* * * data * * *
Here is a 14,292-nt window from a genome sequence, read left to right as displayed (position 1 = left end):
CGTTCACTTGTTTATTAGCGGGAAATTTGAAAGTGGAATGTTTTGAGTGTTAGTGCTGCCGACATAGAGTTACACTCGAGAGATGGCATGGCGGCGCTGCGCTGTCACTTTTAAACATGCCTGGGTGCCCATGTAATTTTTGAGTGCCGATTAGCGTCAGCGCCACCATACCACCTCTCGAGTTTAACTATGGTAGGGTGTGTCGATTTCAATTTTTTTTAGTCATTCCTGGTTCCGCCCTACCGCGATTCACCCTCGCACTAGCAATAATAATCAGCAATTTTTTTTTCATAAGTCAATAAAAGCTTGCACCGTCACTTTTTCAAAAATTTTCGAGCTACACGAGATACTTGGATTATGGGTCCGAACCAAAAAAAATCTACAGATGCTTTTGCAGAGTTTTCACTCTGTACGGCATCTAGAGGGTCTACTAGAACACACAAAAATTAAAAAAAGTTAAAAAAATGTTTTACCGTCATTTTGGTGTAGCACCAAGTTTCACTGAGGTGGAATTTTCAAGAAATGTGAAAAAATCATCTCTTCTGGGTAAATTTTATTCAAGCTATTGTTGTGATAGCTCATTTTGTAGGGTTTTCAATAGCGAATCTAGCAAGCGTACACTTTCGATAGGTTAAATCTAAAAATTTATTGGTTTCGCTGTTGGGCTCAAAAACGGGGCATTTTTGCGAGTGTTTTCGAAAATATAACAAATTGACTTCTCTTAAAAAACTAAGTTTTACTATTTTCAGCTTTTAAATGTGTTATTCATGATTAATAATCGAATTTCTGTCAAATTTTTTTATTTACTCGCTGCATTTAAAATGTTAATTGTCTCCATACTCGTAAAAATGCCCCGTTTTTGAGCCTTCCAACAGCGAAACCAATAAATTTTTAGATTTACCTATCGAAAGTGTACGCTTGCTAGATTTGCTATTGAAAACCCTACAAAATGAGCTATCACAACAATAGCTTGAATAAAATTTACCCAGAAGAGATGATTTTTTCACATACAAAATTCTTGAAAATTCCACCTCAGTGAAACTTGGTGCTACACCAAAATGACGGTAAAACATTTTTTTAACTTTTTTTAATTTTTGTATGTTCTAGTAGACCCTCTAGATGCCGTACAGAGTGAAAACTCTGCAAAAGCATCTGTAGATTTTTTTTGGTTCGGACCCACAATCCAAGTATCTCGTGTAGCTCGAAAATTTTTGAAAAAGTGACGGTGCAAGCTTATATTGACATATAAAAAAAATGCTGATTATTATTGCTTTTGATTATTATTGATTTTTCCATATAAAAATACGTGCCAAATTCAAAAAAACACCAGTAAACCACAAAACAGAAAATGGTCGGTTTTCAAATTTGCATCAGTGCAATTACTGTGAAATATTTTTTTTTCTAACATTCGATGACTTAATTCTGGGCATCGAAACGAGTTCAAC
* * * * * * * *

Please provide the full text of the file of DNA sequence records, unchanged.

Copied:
Here is a 14,292-nt window from a genome sequence, read left to right as displayed (position 1 = left end):
CGTTCACTTGTTTATTAGCGGGAAATTTGAAAGTGGAATGTTTTGAGTGTTAGTGCTGCCGACATAGAGTTACACTCGAGAGATGGCATGGCGGCGCTGCGCTGTCACTTTTAAACATGCCTGGGTGCCCATGTAATTTTTGAGTGCCGATTAGCGTCAGCGCCACCATACCACCTCTCGAGTTTAACTATGGTAGGGTGTGTCGATTTCAATTTTTTTTAGTCATTCCTGGTTCCGCCCTACCGCGATTCACCCTCGCACTAGCAATAATAATCAGCAATTTTTTTTTCATAAGTCAATAAAAGCTTGCACCGTCACTTTTTCAAAAATTTTCGAGCTACACGAGATACTTGGATTATGGGTCCGAACCAAAAAAAATCTACAGATGCTTTTGCAGAGTTTTCACTCTGTACGGCATCTAGAGGGTCTACTAGAACACACAAAAATTAAAAAAAGTTAAAAAAATGTTTTACCGTCATTTTGGTGTAGCACCAAGTTTCACTGAGGTGGAATTTTCAAGAAATGTGAAAAAATCATCTCTTCTGGGTAAATTTTATTCAAGCTATTGTTGTGATAGCTCATTTTGTAGGGTTTTCAATAGCGAATCTAGCAAGCGTACACTTTCGATAGGTTAAATCTAAAAATTTATTGGTTTCGCTGTTGGGCTCAAAAACGGGGCATTTTTGCGAGTGTTTTCGAAAATATAACAAATTGACTTCTCTTAAAAAACTAAGTTTTACTATTTTCAGCTTTTAAATGTGTTATTCATGATTAATAATCGAATTTCTGTCAAATTTTTTTATTTACTCGCTGCATTTAAAATGTTAATTGTCTCCATACTCGTAAAAATGCCCCGTTTTTGAGCCTTCCAACAGCGAAACCAATAAATTTTTAGATTTACCTATCGAAAGTGTACGCTTGCTAGATTTGCTATTGAAAACCCTACAAAATGAGCTATCACAACAATAGCTTGAATAAAATTTACCCAGAAGAGATGATTTTTTCACATACAAAATTCTTGAAAATTCCACCTCAGTGAAACTTGGTGCTACACCAAAATGACGGTAAAACATTTTTTTAACTTTTTTTAATTTTTGTATGTTCTAGTAGACCCTCTAGATGCCGTACAGAGTGAAAACTCTGCAAAAGCATCTGTAGATTTTTTTTGGTTCGGACCCACAATCCAAGTATCTCGTGTAGCTCGAAAATTTTTGAAAAAGTGACGGTGCAAGCTTATATTGACATATAAAAAAAATGCTGATTATTATTGCTTTTGATTATTATTGATTTTTCCATATAAAAATACGTGCCAAATTCAAAAAAACACCAGTAAACCACAAAACAGAAAATGGTCGGTTTTCAAATTTGCATCAGTGCAATTACTGTGAAATATTTTTTTTTCTAACATTCGATGACTTAATTCTGGGCATCGAAACGAGTTCAAC